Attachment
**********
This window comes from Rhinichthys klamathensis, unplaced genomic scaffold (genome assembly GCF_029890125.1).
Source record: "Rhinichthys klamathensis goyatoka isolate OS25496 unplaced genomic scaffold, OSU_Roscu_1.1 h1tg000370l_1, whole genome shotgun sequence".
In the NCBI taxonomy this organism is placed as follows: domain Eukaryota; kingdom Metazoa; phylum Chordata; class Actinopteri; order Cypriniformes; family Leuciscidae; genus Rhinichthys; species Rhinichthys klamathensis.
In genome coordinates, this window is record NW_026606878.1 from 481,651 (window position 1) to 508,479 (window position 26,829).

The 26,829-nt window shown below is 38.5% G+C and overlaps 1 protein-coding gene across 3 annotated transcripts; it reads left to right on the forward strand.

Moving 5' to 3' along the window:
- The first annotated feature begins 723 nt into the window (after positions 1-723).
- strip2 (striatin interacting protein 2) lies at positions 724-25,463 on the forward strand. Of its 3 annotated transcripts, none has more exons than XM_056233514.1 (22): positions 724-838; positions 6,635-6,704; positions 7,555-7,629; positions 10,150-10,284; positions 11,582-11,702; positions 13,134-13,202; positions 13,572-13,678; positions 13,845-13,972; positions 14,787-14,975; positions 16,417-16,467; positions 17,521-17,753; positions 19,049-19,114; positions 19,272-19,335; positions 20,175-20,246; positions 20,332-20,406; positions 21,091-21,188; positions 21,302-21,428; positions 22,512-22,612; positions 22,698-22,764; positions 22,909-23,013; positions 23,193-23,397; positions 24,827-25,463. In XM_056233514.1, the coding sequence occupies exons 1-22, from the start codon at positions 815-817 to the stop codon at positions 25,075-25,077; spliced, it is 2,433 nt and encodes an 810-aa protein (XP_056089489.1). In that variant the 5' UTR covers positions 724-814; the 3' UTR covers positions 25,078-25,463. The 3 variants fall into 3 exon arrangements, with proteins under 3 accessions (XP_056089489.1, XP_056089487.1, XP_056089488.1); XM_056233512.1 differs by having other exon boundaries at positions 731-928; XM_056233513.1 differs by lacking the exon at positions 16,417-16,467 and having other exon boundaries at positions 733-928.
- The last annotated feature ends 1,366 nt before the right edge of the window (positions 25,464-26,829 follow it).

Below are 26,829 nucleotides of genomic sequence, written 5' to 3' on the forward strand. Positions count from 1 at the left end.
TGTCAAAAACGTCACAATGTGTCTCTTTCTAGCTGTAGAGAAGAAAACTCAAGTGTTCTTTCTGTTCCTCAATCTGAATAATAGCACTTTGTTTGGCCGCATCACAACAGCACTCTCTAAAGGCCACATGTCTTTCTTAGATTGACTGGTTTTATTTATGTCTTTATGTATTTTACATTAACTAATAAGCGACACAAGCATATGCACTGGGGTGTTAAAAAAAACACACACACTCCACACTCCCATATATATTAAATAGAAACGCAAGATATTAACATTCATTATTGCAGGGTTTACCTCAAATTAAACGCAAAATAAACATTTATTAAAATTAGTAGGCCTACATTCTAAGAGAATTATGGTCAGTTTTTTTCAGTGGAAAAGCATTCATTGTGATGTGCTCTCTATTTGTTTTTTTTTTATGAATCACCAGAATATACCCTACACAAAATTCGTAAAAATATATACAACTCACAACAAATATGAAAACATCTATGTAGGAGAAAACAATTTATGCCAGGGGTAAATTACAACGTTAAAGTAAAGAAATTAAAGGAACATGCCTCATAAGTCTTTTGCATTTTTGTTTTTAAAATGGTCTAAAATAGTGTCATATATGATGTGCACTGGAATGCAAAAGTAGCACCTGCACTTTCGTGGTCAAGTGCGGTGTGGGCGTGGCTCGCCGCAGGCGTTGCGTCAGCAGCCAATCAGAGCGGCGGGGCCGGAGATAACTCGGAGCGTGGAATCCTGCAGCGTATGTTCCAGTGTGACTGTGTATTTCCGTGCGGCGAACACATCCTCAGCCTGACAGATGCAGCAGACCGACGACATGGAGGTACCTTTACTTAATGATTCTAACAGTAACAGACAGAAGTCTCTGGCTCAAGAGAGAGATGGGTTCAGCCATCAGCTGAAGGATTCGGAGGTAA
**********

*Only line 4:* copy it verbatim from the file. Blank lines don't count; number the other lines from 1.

In genome coordinates, this window is record NW_026606878.1 from 481,651 (window position 1) to 508,479 (window position 26,829).